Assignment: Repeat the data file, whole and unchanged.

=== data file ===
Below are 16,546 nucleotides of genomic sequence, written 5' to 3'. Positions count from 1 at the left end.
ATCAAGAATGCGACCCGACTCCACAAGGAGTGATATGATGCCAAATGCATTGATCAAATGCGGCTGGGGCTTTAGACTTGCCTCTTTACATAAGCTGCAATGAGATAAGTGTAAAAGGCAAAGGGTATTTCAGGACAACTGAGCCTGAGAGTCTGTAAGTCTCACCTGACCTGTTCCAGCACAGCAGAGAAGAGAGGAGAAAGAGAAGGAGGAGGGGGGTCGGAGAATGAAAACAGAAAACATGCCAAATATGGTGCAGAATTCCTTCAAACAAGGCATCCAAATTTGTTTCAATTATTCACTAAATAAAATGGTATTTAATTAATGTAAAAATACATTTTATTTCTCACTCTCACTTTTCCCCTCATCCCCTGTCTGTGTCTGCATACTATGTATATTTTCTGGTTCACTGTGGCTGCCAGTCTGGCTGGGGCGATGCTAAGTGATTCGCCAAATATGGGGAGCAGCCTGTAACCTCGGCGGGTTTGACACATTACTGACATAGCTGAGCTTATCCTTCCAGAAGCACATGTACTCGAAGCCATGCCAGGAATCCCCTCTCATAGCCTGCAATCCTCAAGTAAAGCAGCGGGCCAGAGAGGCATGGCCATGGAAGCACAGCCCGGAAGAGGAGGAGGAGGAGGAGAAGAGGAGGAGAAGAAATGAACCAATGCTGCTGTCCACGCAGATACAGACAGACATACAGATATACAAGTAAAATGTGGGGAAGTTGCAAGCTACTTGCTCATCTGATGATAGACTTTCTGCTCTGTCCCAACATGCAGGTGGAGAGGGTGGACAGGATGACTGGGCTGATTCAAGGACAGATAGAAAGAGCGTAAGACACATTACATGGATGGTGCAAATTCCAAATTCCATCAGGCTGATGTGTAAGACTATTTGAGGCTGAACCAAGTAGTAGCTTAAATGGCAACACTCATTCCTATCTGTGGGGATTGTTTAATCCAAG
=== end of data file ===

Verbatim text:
Below are 16,546 nucleotides of genomic sequence, written 5' to 3'. Positions count from 1 at the left end.
ATCAAGAATGCGACCCGACTCCACAAGGAGTGATATGATGCCAAATGCATTGATCAAATGCGGCTGGGGCTTTAGACTTGCCTCTTTACATAAGCTGCAATGAGATAAGTGTAAAAGGCAAAGGGTATTTCAGGACAACTGAGCCTGAGAGTCTGTAAGTCTCACCTGACCTGTTCCAGCACAGCAGAGAAGAGAGGAGAAAGAGAAGGAGGAGGGGGGTCGGAGAATGAAAACAGAAAACATGCCAAATATGGTGCAGAATTCCTTCAAACAAGGCATCCAAATTTGTTTCAATTATTCACTAAATAAAATGGTATTTAATTAATGTAAAAATACATTTTATTTCTCACTCTCACTTTTCCCCTCATCCCCTGTCTGTGTCTGCATACTATGTATATTTTCTGGTTCACTGTGGCTGCCAGTCTGGCTGGGGCGATGCTAAGTGATTCGCCAAATATGGGGAGCAGCCTGTAACCTCGGCGGGTTTGACACATTACTGACATAGCTGAGCTTATCCTTCCAGAAGCACATGTACTCGAAGCCATGCCAGGAATCCCCTCTCATAGCCTGCAATCCTCAAGTAAAGCAGCGGGCCAGAGAGGCATGGCCATGGAAGCACAGCCCGGAAGAGGAGGAGGAGGAGGAGAAGAGGAGGAGAAGAAATGAACCAATGCTGCTGTCCACGCAGATACAGACAGACATACAGATATACAAGTAAAATGTGGGGAAGTTGCAAGCTACTTGCTCATCTGATGATAGACTTTCTGCTCTGTCCCAACATGCAGGTGGAGAGGGTGGACAGGATGACTGGGCTGATTCAAGGACAGATAGAAAGAGCGTAAGACACATTACATGGATGGTGCAAATTCCAAATTCCATCAGGCTGATGTGTAAGACTATTTGAGGCTGAACCAAGTAGTAGCTTAAATGGCAACACTCATTCCTATCTGTGGGGATTGTTTAATCCAAG